Though I call him “my husband”, we were not legally married. I was very much opposed to a Japanese law that required a married couple to take the same family name. I didn’t want to change it. I really didn’t. I didn’t like (or hate) the Japanese traditional patriarch system. I will write about it in a separate occasion about that.
What was important was that we were not legally married. My husband was on J-1 visa and I was on F-1 (student) visa. I finished my schooling so I was on “practical training” status. If I quit the job, I would have to leave the US. Marrying him to keep the visa even didn’t come to my mind. I just finished my Ph.D. and was pretty much hopeful about my future as a scientist. So this was a practical side of the problem. My mentor was very understanding so even if I chose to have ABA for K, I could take turn and work at night, which I did a lot during when K was a little baby.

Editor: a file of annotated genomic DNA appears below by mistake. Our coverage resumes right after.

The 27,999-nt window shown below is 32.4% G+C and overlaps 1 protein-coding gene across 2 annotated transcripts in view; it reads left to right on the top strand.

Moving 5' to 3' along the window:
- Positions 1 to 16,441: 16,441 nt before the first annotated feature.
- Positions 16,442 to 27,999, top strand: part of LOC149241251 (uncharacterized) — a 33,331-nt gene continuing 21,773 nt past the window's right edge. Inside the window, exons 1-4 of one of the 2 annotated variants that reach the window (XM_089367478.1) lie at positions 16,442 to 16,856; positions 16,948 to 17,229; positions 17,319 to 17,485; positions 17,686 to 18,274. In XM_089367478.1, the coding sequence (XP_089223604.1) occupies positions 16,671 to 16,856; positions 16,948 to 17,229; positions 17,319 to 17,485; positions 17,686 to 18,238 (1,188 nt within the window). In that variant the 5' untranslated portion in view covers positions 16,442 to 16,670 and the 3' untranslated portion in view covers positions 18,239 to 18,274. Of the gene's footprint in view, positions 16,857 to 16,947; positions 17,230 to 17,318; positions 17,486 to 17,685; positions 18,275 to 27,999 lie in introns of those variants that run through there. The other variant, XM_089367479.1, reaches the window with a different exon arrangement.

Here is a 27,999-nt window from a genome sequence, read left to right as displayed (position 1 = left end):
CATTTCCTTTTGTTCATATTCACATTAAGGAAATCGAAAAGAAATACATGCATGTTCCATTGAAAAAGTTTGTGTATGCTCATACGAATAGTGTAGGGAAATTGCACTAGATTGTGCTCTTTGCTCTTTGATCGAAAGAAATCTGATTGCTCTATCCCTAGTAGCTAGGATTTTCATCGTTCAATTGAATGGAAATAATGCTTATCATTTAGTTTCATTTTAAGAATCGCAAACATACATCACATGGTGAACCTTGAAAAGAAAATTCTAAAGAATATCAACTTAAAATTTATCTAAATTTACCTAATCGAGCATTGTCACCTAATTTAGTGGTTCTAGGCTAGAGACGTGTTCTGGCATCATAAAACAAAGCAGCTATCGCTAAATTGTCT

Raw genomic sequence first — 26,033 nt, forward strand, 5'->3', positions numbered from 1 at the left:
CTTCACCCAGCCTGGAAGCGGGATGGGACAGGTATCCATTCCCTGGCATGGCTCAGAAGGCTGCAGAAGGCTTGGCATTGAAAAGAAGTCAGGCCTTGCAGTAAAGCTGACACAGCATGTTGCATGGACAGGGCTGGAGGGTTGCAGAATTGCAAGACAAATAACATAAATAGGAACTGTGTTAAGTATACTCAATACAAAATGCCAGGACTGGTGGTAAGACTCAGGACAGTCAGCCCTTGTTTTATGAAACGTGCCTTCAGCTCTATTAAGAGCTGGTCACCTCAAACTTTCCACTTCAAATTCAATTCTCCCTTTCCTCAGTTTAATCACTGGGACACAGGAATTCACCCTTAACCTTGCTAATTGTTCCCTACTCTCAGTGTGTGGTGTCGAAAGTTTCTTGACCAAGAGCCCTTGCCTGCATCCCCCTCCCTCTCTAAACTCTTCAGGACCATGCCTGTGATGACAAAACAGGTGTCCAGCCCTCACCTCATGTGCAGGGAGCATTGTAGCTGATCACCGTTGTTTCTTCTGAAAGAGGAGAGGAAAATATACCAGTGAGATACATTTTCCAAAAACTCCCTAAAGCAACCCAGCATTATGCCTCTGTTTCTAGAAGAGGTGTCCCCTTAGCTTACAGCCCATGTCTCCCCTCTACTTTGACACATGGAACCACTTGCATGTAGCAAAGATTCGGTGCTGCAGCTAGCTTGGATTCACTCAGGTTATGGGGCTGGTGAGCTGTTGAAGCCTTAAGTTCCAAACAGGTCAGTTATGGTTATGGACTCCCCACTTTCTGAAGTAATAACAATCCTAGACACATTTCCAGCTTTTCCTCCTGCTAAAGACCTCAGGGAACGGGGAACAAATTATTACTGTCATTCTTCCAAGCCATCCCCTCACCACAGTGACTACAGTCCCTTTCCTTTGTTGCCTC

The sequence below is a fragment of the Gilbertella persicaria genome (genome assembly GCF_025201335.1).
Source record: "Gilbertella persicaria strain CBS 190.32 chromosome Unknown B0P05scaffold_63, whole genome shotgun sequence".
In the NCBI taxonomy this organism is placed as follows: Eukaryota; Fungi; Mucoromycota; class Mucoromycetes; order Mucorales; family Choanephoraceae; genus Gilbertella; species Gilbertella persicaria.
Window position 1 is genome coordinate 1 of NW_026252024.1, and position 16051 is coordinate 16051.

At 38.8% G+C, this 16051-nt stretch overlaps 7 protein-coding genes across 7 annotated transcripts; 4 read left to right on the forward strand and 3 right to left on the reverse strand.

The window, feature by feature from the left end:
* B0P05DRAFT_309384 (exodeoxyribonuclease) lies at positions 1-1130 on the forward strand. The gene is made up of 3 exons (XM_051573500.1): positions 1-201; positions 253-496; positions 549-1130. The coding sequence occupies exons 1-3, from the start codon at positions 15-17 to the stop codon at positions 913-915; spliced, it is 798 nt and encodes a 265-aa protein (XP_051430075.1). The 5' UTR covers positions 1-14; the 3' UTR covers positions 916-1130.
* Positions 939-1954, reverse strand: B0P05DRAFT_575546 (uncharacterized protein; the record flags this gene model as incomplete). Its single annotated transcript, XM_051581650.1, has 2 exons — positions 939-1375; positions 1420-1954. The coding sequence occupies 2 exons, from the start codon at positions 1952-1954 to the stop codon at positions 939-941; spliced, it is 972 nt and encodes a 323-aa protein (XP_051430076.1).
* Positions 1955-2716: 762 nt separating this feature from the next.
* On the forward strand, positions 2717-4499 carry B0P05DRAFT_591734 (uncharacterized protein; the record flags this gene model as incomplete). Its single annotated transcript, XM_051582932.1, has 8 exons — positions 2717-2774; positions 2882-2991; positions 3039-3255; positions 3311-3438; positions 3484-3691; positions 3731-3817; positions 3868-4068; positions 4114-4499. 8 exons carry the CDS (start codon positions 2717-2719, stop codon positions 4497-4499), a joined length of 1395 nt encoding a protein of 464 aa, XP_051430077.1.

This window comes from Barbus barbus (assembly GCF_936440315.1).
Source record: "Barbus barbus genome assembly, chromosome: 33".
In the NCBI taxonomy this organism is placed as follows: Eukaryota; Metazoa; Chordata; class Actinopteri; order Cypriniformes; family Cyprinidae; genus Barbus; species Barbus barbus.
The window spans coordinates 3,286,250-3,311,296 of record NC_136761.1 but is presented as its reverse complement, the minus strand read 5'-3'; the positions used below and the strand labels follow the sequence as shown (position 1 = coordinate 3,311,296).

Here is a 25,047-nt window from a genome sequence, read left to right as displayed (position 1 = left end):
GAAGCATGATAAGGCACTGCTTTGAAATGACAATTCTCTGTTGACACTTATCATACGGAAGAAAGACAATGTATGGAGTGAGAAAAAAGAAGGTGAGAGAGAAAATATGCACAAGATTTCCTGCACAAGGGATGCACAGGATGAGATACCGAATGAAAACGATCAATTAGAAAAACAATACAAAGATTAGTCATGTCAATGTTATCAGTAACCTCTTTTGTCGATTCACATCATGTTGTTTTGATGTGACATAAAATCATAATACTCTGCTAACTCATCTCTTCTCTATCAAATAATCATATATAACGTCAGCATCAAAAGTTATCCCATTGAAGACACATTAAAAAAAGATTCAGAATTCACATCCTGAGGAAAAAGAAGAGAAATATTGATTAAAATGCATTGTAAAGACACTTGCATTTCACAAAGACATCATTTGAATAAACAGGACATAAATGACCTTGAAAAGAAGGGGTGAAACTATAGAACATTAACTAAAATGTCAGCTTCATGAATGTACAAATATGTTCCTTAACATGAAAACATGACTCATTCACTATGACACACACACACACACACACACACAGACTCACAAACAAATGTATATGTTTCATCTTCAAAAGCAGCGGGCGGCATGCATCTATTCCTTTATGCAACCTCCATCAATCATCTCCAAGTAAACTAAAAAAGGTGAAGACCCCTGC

The more critical was the emotional side. I gave a lot of thoughts then concluded that I can’t tolerate someone else in my apartment for 25 hours a week. Two hours a week of ST was hard enough. I came back home an hour before the visit and vacuumed the apartment. I wasn’t good at all for keeping house clean, and I was too wimp to show my messy apartment. The SLP is a wonderful person and I still feel a lot of pressure and stress to have her twice a week. I was terrified of the idea to have 5-8 students taking turn to visit my apartment and provide ABA to K.
Then I met the opposition from the caseworker and SLP. At that time, I was totally ignorant about the philosophical battle between pro-ABA and anti-ABA. Nor about the funding source of that therapy. All I thought was who cared most about K and my family. The answer was obvious to me. The developmental pediatrician appeared very cold and even happy that K was autistic. The caseworker and SLP were sorry, told me to love K as is.
So I (my husband didn’t care about having anyone at home and indifferent about this issue) decided that ABA was not for K.
I wouldn’t learn that that was a mistake I couldn’t recover for the next 5 years or so.